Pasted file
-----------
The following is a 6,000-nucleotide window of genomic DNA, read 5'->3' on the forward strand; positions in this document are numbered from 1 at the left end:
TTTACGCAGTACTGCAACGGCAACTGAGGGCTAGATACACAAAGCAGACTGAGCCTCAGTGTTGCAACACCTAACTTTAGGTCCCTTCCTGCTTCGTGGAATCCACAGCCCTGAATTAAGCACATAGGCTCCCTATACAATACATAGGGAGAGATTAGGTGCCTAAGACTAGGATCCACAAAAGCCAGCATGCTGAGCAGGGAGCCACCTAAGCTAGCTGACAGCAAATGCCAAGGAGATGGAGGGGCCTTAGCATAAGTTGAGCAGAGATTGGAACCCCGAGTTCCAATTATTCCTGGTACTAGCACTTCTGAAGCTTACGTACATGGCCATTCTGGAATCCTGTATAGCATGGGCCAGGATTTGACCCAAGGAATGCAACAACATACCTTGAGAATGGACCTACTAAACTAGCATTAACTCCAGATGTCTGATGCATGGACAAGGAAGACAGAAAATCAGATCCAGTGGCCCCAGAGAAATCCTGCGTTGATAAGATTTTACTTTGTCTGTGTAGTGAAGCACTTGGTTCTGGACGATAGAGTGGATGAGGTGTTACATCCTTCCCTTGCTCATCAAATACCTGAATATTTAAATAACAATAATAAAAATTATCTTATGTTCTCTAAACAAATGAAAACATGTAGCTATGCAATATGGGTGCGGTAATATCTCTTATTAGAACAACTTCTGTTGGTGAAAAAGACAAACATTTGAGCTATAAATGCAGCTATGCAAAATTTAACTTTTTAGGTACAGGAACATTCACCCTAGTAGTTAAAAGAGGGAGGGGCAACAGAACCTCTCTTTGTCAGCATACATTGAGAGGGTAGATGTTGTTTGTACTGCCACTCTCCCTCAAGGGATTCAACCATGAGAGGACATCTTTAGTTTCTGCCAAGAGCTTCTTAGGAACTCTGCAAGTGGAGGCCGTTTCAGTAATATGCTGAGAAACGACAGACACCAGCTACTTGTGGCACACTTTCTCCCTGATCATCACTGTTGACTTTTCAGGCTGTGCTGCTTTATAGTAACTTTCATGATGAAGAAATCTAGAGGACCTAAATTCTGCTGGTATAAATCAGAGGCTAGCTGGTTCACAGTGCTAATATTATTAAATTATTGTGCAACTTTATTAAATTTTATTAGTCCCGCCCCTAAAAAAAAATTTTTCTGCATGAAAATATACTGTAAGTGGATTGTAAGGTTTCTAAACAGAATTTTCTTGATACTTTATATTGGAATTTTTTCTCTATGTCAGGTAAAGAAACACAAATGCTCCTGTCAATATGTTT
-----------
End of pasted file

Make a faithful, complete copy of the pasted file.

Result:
The following is a 6,000-nucleotide window of genomic DNA, read 5'->3' on the forward strand; positions in this document are numbered from 1 at the left end:
TTTACGCAGTACTGCAACGGCAACTGAGGGCTAGATACACAAAGCAGACTGAGCCTCAGTGTTGCAACACCTAACTTTAGGTCCCTTCCTGCTTCGTGGAATCCACAGCCCTGAATTAAGCACATAGGCTCCCTATACAATACATAGGGAGAGATTAGGTGCCTAAGACTAGGATCCACAAAAGCCAGCATGCTGAGCAGGGAGCCACCTAAGCTAGCTGACAGCAAATGCCAAGGAGATGGAGGGGCCTTAGCATAAGTTGAGCAGAGATTGGAACCCCGAGTTCCAATTATTCCTGGTACTAGCACTTCTGAAGCTTACGTACATGGCCATTCTGGAATCCTGTATAGCATGGGCCAGGATTTGACCCAAGGAATGCAACAACATACCTTGAGAATGGACCTACTAAACTAGCATTAACTCCAGATGTCTGATGCATGGACAAGGAAGACAGAAAATCAGATCCAGTGGCCCCAGAGAAATCCTGCGTTGATAAGATTTTACTTTGTCTGTGTAGTGAAGCACTTGGTTCTGGACGATAGAGTGGATGAGGTGTTACATCCTTCCCTTGCTCATCAAATACCTGAATATTTAAATAACAATAATAAAAATTATCTTATGTTCTCTAAACAAATGAAAACATGTAGCTATGCAATATGGGTGCGGTAATATCTCTTATTAGAACAACTTCTGTTGGTGAAAAAGACAAACATTTGAGCTATAAATGCAGCTATGCAAAATTTAACTTTTTAGGTACAGGAACATTCACCCTAGTAGTTAAAAGAGGGAGGGGCAACAGAACCTCTCTTTGTCAGCATACATTGAGAGGGTAGATGTTGTTTGTACTGCCACTCTCCCTCAAGGGATTCAACCATGAGAGGACATCTTTAGTTTCTGCCAAGAGCTTCTTAGGAACTCTGCAAGTGGAGGCCGTTTCAGTAATATGCTGAGAAACGACAGACACCAGCTACTTGTGGCACACTTTCTCCCTGATCATCACTGTTGACTTTTCAGGCTGTGCTGCTTTATAGTAACTTTCATGATGAAGAAATCTAGAGGACCTAAATTCTGCTGGTATAAATCAGAGGCTAGCTGGTTCACAGTGCTAATATTATTAAATTATTGTGCAACTTTATTAAATTTTATTAGTCCCGCCCCTAAAAAAAAATTTTTCTGCATGAAAATATACTGTAAGTGGATTGTAAGGTTTCTAAACAGAATTTTCTTGATACTTTATATTGGAATTTTTTCTCTATGTCAGGTAAAGAAACACAAATGCTCCTGTCAATATGTTT